Typical uses for debt

While good debt and bad debt are common phrases, the bottom line is that there are gray areas for every financial decision. While it may be easy to argue in favor of a mortgage — and argue against charging your credit card for a consumer purchase like a flat-screen TV — there are mitigating factors to every decision.

One factor in having access to debt at all is that how you manage debt has become a key factor influencing decisions for a loan. Since credit history is analyzed for loan applications, not having any credit history could possibly hurt an applicant for a mortgage, apartment rental or even a job.

And as more stores and services become app-oriented, a credit card (or at least a debit card) has become essential in making reservations or making payments. In fact, some rental car agencies have restrictions on debit-card only transactions. For these reasons, many people have found that having access to a line of credit is necessary.

Of course, the ideal is to pay off balances in full. But sometimes, situations may occur where taking out debt may be necessary. These situations may include:

  • Emergencies: Whether a medical emergency or a car emergency, some people end up in debt due to using credit to pay a bill larger than they could comfortably pay with their liquid cash.
  • Life changes: Whether it’s an unexpected layoff, divorce or debt, it may become necessary to rely on credit when an income stream isn’t readily available.
  • Lack of other options: If your car breaks down, needs a pricey part, and the garage can’t offer a payment plan, putting the part on credit may be a necessary move to be able to get to work. In these cases, debt may be the only option.

Ultimately, it’s a good idea to get used to paying balances in full and try to avoid situations that may result in debt. But sometimes situations do occur despite your best efforts. In that case, it’s important to come up with a plan for how to repay the debt.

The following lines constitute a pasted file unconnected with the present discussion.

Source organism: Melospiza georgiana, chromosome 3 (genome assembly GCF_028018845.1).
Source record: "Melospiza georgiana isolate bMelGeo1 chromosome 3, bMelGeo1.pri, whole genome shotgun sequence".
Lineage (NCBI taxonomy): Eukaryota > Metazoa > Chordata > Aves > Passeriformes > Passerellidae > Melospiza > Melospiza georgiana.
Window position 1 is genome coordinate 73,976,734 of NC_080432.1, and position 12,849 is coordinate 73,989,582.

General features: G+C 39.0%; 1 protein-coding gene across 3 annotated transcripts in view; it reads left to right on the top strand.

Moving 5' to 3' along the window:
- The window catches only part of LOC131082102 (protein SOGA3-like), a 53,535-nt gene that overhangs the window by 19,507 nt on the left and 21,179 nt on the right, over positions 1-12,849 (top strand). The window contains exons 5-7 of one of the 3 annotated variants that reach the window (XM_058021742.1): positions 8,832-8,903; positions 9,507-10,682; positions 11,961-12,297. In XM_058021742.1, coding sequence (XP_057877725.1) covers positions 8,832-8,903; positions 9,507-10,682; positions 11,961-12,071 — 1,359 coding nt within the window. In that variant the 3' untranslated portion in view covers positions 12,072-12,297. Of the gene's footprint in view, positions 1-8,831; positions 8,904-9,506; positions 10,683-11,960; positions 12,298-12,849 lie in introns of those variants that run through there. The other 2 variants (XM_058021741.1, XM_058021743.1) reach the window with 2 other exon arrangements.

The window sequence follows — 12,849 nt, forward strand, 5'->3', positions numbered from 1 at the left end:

How to manage your debt

If you already have debt, it may be tempting to avoid how much debt you have. But facing the number can be the first step in managing your debt and paying down your bills.

Here are some steps you may consider when managing debt:

  • Keep a budget: If you’ve found yourself with consumer debt, it may be that you’re spending more than you have. Coming up with a budget, planning ways to cut costs and finding places to save money to pay down debt can be a great step.
  • Know what you owe: Knowing what you owe can be the first step in assessing what your next steps may be. If you’re truly drowning in debt, it may make sense to talk to a financial counselor to hear what they think might be the best option for you.
  • Speak with your lenders: In some instances, it could be possible to lower your interest rate, which means more money is going to the principle of your debt. If you always pay bills on time, it may be worth a phone call to your lender to negotiate a lower interest rate. Further, if you run into financial trouble, reach out to your lenders; they may be able to help you stay current on payments, such as by temporarily reducing your payments.
  • Learn about debt consolidation or refinancing: Whether it’s student loan refinancing or consolidating consumer debt with a debt consolidation loan, it may make sense to explore options. These may lower your interest rates and make bill payments simpler via one monthly payment rather than multiple bills per month.
  • Pay more than the minimum: Every dollar counts when it comes to paying down debt, and paying more than the monthly minimum — even if it’s only $5 — can be a good way to begin paying down debt.
  • Consider another income stream: Whether it’s a side hustle or asking for a raise at your current job, increasing your income automatically lowers your debt-to-income ratio and may make it easier to find more ways to pay more than your minimum bills. That said, it can take a lot of time and startup expenses to get another income stream off the ground, so this strategy may not be the best one if you’re primarily looking to manage debt.

The more you understand debt and the role it plays in your life, the better you can come up with a payment plan that works for you. Debt may sound scary, but sometimes, it’s necessary or inevitable. Remember: How you handle your debt — ignoring it isn’t an option — can help you reach your financial goals.